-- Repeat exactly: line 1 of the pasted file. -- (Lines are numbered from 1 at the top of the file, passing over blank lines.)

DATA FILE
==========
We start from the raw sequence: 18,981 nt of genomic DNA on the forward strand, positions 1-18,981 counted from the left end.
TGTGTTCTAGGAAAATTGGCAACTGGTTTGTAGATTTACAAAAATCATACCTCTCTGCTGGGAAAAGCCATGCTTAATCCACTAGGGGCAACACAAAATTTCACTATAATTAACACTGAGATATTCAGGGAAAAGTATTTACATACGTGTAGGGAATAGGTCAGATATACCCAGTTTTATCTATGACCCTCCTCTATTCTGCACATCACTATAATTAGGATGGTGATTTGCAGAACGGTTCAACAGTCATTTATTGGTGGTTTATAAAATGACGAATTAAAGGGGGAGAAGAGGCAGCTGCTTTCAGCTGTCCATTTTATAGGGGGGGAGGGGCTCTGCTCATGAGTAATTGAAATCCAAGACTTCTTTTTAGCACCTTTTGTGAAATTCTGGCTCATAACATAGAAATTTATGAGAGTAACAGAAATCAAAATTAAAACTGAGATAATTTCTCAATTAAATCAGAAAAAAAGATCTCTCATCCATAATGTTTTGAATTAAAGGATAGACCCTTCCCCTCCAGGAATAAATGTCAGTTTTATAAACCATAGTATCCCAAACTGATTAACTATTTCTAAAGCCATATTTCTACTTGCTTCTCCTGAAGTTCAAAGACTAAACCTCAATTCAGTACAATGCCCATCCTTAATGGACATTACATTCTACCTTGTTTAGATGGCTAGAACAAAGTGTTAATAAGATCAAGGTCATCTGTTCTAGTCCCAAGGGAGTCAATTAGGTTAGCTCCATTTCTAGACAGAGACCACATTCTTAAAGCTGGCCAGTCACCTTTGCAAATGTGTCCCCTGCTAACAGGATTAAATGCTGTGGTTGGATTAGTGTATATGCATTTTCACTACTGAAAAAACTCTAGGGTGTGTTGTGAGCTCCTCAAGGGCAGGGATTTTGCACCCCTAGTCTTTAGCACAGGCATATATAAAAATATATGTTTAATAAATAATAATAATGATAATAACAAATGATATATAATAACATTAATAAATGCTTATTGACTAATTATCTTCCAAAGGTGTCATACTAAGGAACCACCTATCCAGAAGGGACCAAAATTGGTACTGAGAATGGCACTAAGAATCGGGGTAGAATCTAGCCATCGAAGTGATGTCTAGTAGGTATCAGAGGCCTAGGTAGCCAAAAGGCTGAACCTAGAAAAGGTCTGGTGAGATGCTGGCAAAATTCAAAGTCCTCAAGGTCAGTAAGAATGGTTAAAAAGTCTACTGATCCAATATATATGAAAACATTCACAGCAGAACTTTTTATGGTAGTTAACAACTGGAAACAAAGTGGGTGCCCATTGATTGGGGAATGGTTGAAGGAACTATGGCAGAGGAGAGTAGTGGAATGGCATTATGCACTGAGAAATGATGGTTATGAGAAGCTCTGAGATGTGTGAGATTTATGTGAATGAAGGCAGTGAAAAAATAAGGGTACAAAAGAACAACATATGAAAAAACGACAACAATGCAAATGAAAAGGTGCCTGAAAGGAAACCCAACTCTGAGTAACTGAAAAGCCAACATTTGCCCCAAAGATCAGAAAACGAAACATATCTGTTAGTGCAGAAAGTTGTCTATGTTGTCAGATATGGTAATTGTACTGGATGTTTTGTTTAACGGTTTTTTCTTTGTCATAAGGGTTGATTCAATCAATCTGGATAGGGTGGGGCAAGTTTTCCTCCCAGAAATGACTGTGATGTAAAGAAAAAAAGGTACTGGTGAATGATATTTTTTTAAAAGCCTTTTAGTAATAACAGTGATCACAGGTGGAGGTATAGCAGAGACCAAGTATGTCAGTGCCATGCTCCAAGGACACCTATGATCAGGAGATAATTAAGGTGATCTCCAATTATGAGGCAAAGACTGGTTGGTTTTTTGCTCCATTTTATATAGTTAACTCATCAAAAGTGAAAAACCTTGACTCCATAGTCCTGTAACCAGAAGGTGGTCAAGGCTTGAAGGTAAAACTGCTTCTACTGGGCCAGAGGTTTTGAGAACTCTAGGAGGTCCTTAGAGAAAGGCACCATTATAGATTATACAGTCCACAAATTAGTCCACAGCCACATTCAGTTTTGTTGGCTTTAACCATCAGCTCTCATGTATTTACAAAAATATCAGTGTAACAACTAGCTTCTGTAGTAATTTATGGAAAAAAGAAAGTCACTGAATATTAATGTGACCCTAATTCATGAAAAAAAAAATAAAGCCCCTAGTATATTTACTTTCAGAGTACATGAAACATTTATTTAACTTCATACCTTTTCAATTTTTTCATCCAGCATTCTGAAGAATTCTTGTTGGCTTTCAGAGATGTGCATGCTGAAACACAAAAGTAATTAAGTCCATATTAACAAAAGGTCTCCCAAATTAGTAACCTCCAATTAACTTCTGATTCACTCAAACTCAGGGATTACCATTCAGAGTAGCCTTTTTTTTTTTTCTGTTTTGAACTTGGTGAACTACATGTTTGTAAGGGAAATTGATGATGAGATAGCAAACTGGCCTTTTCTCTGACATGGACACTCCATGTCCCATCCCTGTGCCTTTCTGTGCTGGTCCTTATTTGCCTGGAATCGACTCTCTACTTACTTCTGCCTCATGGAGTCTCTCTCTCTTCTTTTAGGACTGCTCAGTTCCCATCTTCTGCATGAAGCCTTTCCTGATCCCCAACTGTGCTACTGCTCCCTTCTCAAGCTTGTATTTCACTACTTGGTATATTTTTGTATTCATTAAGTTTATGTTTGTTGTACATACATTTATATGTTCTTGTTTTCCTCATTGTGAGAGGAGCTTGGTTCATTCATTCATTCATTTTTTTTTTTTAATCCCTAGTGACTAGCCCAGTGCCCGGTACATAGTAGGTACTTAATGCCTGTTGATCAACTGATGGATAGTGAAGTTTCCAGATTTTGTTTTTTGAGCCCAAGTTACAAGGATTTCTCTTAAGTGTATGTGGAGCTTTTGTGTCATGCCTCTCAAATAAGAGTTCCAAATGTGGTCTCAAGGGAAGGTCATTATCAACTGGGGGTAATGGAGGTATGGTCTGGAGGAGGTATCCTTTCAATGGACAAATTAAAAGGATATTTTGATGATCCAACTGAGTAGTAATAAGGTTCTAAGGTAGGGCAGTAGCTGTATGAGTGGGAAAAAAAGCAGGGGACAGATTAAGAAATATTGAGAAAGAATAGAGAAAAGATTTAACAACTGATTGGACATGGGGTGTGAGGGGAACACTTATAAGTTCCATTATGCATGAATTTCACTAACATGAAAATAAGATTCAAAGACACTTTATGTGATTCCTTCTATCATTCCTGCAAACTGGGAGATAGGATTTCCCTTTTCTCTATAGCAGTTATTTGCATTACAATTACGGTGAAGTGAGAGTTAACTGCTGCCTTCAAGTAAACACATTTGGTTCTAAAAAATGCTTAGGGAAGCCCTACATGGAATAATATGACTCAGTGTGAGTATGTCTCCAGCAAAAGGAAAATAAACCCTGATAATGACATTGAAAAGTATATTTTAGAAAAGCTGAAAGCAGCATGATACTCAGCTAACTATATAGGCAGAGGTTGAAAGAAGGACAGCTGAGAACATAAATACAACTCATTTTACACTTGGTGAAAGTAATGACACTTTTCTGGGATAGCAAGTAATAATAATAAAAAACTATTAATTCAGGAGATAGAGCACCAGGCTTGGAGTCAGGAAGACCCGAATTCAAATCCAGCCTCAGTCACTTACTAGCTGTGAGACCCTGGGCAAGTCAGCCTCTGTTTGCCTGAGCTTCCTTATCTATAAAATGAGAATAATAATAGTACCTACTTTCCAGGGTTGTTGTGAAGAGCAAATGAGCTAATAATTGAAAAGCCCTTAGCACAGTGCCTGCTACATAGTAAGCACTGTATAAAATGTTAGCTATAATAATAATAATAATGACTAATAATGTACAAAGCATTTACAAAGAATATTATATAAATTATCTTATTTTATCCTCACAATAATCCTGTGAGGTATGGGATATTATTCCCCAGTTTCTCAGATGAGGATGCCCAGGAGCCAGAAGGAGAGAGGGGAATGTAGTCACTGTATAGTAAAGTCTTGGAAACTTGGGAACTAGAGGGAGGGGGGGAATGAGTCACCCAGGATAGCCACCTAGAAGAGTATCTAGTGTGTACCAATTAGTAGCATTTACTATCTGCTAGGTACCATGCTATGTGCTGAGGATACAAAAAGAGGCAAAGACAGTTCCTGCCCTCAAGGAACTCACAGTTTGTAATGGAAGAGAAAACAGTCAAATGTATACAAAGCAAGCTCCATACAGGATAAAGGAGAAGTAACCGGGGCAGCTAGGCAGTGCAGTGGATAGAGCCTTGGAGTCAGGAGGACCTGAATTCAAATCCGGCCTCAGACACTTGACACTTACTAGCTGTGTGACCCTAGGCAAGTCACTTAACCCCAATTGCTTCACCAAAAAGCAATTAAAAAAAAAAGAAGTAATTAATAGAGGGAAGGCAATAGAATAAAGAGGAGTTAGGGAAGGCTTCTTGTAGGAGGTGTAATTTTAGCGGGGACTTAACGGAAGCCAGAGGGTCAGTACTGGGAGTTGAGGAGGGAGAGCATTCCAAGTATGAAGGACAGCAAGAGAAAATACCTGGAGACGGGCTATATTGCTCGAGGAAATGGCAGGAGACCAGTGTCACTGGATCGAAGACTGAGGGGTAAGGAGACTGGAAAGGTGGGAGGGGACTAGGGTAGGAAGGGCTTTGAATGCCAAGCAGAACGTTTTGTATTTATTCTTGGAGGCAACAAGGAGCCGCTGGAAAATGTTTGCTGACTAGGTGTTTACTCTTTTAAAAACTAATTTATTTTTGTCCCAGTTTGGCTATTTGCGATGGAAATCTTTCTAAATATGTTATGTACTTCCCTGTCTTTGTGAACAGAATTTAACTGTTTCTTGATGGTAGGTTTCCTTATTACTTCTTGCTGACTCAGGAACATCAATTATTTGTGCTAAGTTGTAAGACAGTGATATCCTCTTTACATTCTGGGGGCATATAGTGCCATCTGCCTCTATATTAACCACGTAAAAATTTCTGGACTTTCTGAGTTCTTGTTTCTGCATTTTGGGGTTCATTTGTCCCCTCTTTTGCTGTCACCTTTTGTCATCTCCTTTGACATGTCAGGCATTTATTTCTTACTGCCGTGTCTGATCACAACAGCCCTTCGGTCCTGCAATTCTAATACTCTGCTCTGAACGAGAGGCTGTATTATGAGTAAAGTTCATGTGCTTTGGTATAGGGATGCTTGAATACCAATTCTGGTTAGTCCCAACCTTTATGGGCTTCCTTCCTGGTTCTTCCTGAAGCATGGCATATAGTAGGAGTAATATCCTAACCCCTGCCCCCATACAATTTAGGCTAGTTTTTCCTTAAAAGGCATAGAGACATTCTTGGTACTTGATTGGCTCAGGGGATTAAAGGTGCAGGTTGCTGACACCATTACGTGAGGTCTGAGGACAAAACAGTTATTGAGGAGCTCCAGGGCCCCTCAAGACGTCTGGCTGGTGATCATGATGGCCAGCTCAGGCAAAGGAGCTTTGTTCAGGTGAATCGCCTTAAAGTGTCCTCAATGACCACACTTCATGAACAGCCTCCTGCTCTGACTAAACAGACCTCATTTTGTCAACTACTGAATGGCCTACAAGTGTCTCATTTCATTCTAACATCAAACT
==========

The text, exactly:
We start from the raw sequence: 18,981 nt of genomic DNA on the forward strand, positions 1-18,981 counted from the left end.